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After some reading I was convinced that I have three options:

  1. The best: connect A and B lines to a twisted pair, signal ground (SG) line to therd wire in the cable (or to a second twisted pair) and connect cable shield to protection ground (PG) only at one side (important!!!) of the network.
  2. If there is no sheld: I should connect A and B to a twisted pair and SG to therd wire.
  3. If there is no third wire: I should connect A and B to a twisted pair and SG to shiled on either sides.

I'd avoid using earth as third wire (Signal Ground) or skipping SG connection.

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Is there anything I left behind?

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    \$\begingroup\$ This is a system design decision, you must see the communication line in the system context. Otherwise you will be very surprised with special effects like destroyed laptops. \$\endgroup\$ – Gregory Kornblum Mar 19 '18 at 12:54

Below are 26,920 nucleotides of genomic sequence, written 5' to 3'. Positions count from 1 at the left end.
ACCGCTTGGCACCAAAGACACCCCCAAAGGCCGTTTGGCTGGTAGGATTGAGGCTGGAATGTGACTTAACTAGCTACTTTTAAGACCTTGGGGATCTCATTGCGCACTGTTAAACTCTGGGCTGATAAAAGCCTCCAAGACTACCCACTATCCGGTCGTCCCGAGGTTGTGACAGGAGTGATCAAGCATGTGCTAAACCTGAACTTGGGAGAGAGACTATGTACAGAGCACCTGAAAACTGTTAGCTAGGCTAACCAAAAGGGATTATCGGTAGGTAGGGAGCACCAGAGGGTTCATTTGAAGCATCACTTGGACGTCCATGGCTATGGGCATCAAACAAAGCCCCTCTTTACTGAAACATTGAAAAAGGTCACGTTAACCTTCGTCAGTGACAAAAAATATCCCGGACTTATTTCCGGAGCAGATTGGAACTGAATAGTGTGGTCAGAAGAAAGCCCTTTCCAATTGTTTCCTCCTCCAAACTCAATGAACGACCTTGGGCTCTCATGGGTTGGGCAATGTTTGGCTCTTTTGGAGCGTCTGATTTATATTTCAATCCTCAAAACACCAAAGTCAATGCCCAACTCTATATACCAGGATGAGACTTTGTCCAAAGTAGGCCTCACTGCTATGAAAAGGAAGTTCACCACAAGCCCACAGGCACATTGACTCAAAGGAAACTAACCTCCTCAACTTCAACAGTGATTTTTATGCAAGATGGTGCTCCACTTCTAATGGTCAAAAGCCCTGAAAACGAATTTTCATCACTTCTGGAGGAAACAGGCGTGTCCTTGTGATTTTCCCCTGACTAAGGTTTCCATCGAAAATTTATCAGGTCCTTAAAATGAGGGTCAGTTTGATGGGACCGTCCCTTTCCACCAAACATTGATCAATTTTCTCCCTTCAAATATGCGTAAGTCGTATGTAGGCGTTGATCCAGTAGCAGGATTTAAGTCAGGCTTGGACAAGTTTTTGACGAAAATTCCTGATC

• \$\begingroup\$ Take a look at Art of Electronics - this gets some coverage there \$\endgroup\$ – Dirk Bruere Mar 20 '18 at 10:23
  • \$\begingroup\$ Connecting the shield to signal ground kind of defeats the purpose of having a signal ground in the first place. The shield can always be connected to some "dirty" ground like case or supply. Apart from that, the way you describe 1) is the de facto standard way to wire RS-485. \$\endgroup\$ – Lundin Apr 24 '18 at 8:50
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This is a huge topic and one can not give an answer without knowing more about the system setup and the noise sources.

In general: Twisting the cables is good against inductive coupling (of magnetic field), whereas shielding the cables is good against electric coupling (of electric field).

But this holds only true if the system is designed in a way that the shielded currents can not harm the signal link.

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